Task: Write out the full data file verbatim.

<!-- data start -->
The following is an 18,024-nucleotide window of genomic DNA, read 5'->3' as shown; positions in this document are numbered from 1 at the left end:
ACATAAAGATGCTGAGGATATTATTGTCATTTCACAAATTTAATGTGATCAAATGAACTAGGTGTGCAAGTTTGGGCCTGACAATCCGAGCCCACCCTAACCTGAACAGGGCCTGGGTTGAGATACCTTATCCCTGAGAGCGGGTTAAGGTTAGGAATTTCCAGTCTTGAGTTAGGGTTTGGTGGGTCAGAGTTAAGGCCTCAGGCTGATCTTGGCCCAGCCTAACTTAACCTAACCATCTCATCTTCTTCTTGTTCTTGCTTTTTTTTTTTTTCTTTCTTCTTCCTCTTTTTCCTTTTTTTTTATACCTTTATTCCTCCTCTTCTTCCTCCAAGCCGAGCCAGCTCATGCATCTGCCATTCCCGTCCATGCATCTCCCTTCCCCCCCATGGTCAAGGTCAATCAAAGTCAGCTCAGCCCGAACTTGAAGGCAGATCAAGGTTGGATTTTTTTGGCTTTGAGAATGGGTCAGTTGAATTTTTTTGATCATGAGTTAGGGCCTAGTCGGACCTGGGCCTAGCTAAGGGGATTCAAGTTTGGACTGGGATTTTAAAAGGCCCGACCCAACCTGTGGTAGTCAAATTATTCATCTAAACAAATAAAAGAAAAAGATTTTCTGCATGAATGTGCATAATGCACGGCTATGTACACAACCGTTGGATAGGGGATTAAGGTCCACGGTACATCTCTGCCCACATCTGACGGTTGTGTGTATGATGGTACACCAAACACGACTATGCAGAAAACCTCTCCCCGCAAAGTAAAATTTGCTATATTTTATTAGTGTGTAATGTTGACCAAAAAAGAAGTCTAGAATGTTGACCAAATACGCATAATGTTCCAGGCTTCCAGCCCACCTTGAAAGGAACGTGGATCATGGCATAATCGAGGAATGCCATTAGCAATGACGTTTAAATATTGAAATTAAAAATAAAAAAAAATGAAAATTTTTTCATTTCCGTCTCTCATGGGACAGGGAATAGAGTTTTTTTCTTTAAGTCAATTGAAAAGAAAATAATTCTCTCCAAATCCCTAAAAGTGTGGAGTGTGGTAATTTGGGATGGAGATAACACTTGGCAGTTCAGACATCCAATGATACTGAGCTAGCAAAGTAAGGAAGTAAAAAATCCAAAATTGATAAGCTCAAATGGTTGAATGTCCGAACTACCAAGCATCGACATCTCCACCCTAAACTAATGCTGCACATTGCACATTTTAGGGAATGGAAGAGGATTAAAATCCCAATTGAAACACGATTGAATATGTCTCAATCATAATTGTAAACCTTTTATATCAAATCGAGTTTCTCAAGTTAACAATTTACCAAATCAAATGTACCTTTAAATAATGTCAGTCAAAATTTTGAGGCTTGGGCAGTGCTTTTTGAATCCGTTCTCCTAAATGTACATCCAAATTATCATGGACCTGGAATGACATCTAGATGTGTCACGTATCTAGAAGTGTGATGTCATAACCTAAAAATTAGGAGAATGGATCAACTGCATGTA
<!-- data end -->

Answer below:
The following is an 18,024-nucleotide window of genomic DNA, read 5'->3' as shown; positions in this document are numbered from 1 at the left end:
ACATAAAGATGCTGAGGATATTATTGTCATTTCACAAATTTAATGTGATCAAATGAACTAGGTGTGCAAGTTTGGGCCTGACAATCCGAGCCCACCCTAACCTGAACAGGGCCTGGGTTGAGATACCTTATCCCTGAGAGCGGGTTAAGGTTAGGAATTTCCAGTCTTGAGTTAGGGTTTGGTGGGTCAGAGTTAAGGCCTCAGGCTGATCTTGGCCCAGCCTAACTTAACCTAACCATCTCATCTTCTTCTTGTTCTTGCTTTTTTTTTTTTTCTTTCTTCTTCCTCTTTTTCCTTTTTTTTTATACCTTTATTCCTCCTCTTCTTCCTCCAAGCCGAGCCAGCTCATGCATCTGCCATTCCCGTCCATGCATCTCCCTTCCCCCCCATGGTCAAGGTCAATCAAAGTCAGCTCAGCCCGAACTTGAAGGCAGATCAAGGTTGGATTTTTTTGGCTTTGAGAATGGGTCAGTTGAATTTTTTTGATCATGAGTTAGGGCCTAGTCGGACCTGGGCCTAGCTAAGGGGATTCAAGTTTGGACTGGGATTTTAAAAGGCCCGACCCAACCTGTGGTAGTCAAATTATTCATCTAAACAAATAAAAGAAAAAGATTTTCTGCATGAATGTGCATAATGCACGGCTATGTACACAACCGTTGGATAGGGGATTAAGGTCCACGGTACATCTCTGCCCACATCTGACGGTTGTGTGTATGATGGTACACCAAACACGACTATGCAGAAAACCTCTCCCCGCAAAGTAAAATTTGCTATATTTTATTAGTGTGTAATGTTGACCAAAAAAGAAGTCTAGAATGTTGACCAAATACGCATAATGTTCCAGGCTTCCAGCCCACCTTGAAAGGAACGTGGATCATGGCATAATCGAGGAATGCCATTAGCAATGACGTTTAAATATTGAAATTAAAAATAAAAAAAAATGAAAATTTTTTCATTTCCGTCTCTCATGGGACAGGGAATAGAGTTTTTTTCTTTAAGTCAATTGAAAAGAAAATAATTCTCTCCAAATCCCTAAAAGTGTGGAGTGTGGTAATTTGGGATGGAGATAACACTTGGCAGTTCAGACATCCAATGATACTGAGCTAGCAAAGTAAGGAAGTAAAAAATCCAAAATTGATAAGCTCAAATGGTTGAATGTCCGAACTACCAAGCATCGACATCTCCACCCTAAACTAATGCTGCACATTGCACATTTTAGGGAATGGAAGAGGATTAAAATCCCAATTGAAACACGATTGAATATGTCTCAATCATAATTGTAAACCTTTTATATCAAATCGAGTTTCTCAAGTTAACAATTTACCAAATCAAATGTACCTTTAAATAATGTCAGTCAAAATTTTGAGGCTTGGGCAGTGCTTTTTGAATCCGTTCTCCTAAATGTACATCCAAATTATCATGGACCTGGAATGACATCTAGATGTGTCACGTATCTAGAAGTGTGATGTCATAACCTAAAAATTAGGAGAATGGATCAACTGCATGTA